In order to feel healthy negative emotions like displeasure, annoyance, concern and sorrow we in REBT encourage you to avoid four irrational beliefs. These are
1. Rigid Musts/Absolute Shoulds (known as Demands)
2. Low discomfort tolerance/Low frustration tolerance “I can’t stand it…”
4. Rating of people as people and condemning them for their actions
The irrational belief I would like to focus on today is the irrational belief known as “awfulizing.” Fallible humans are biologically prone and reared to see all sorts of inconveniences as awful, terrible and horrible. Although true tragedies exist, often we needlessly upset ourselves about all sorts of hassles and inconveniences and turn them into “holy horrors.”
Life is full of inconveniences and misfortune. Technology is always promising greater convenience but inevitably we will face inconvenience. These inconveniences can be rated or scored on a percent scale of badness, misfortune or inconvenience from 0-100. When we evaluate a bad or inconvenient event as “awful” we are placing that bad event beyond the 100-point location on the badness/inconvenience/misfortune scale. Doing so plays havoc with our emotions. It is also illogical and invalid. Most importantly, it is unproductive. When we label an event as "awful" we are very likely to feel unhealthy negative feelings like anxiety, panic, anger, rage, depression, despair, shame and self-loathing. These emotions rarely help us cope and problem solve. For example, if we see traffic jams as awful and terrible we will be prone to emotional upset. A traffic jam is inconvenient. Maybe we could rate it as 75% bad. If the traffic jam causes us to miss the start of a ballgame, concert or play then perhaps the traffic jam is 85% bad or very inconvenient. If the traffic jam prevents a pregnant woman in labor from making it to the hospital and she ends up giving birth to a baby in a car then the traffic jam is perhaps 95% bad or very, very unfortunate. In each case, the person experienced greater inconvenience or misfortune because of the traffic jam. However, to view the traffic jam in each example as awful is extreme and self-defeating. It lumps each unfortunate event into a limitless category of badness and misfortune that is beyond the 100% location on the badness/inconvenience/ misfortune scale. Awfulizing beliefs stem from the demand that things must not be as bad as they are and are extreme in the sense that we believe at the time something like:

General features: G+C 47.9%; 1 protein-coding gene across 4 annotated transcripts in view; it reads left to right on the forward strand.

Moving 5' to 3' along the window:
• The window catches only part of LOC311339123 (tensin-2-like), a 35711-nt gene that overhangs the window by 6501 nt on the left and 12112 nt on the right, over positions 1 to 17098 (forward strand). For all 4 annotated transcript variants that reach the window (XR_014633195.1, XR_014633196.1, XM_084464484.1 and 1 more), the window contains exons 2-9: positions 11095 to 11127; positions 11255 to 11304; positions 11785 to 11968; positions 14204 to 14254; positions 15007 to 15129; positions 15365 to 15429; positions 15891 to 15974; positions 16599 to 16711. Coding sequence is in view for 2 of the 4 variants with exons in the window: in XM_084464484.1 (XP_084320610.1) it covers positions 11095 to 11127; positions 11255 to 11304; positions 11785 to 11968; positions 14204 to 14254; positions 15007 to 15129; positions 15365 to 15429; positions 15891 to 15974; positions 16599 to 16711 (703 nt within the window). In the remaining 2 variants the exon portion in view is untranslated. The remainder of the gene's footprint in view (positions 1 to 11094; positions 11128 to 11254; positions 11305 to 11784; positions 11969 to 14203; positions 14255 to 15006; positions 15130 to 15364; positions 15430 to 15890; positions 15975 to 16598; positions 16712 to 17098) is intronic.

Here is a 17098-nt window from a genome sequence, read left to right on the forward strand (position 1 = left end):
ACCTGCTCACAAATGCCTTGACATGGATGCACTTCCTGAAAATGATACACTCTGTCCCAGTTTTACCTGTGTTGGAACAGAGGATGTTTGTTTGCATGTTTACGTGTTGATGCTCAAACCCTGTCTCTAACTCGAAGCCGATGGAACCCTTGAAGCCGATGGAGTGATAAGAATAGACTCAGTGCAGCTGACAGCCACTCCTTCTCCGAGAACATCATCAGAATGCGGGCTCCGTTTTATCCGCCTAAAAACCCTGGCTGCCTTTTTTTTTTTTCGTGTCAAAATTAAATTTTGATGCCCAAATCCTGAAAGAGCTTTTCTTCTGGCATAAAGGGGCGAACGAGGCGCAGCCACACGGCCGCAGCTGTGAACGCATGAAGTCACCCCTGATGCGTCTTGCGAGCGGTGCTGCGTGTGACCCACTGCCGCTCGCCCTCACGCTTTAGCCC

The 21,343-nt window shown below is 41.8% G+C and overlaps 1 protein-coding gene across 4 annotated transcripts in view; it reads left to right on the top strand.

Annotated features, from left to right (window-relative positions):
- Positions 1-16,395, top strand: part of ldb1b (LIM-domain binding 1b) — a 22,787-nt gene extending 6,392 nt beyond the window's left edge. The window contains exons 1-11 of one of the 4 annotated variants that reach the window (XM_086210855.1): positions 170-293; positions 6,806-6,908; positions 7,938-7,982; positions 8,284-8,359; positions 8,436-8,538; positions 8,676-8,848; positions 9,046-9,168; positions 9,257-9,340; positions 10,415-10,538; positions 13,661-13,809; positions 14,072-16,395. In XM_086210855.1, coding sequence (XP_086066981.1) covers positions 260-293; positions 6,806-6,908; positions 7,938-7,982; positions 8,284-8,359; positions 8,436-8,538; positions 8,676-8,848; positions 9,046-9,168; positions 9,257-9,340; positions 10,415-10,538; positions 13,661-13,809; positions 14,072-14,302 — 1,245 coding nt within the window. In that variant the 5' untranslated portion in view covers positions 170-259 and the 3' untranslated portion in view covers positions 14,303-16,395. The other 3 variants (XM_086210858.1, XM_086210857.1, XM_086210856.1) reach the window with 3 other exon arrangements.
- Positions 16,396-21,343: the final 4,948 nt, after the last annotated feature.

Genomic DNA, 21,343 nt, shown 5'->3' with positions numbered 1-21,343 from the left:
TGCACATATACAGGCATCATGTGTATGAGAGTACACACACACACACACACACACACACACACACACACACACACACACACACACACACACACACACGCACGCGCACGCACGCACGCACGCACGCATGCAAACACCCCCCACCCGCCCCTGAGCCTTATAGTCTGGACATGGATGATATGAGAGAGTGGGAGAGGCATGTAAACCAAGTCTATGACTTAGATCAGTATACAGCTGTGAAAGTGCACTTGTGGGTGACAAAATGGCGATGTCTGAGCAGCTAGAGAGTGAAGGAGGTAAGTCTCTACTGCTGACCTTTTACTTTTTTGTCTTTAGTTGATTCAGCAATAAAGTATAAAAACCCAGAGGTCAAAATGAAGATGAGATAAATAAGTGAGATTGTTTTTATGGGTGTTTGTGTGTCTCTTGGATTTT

1. Nothing could be worse;
2. The event in question is worse than 100% bad; and
3. No good could possibly come from this bad event.
Instead of awfulizing the next time you face an adversity push yourself to see it as bad, very bad, inconvenient, unlucky, a hassle, a very challenging problem to be solved but not a holy horror that is awful and terrible. Make no mistake you can make this choice. The language we use to describe reality strongly affects our feelings and subsequent behavior. If you want to rise to the challenges of life, you would be well advised not to see any of those challenges as awful, terrible, and horrible. There are bad events and many great inconveniences in life. Hardship clearly is part of the human condition. Each can be ranked on a scale from 0-100 percent bad. Sadly, no matter how bad things get, greater misfortune can be imagined and actually occur! If you avoid the temptation to make a magical jump off this 0-100 percent bad/misfortune/inconvenience scale when you encounter an adverse situation I will predict you will do better at coping with the adversity you encounter. Try it and see!
Rehearse this belief: “This problem is inconvenient but NOT awful. I can tolerate it. It is bad but NOT awful!”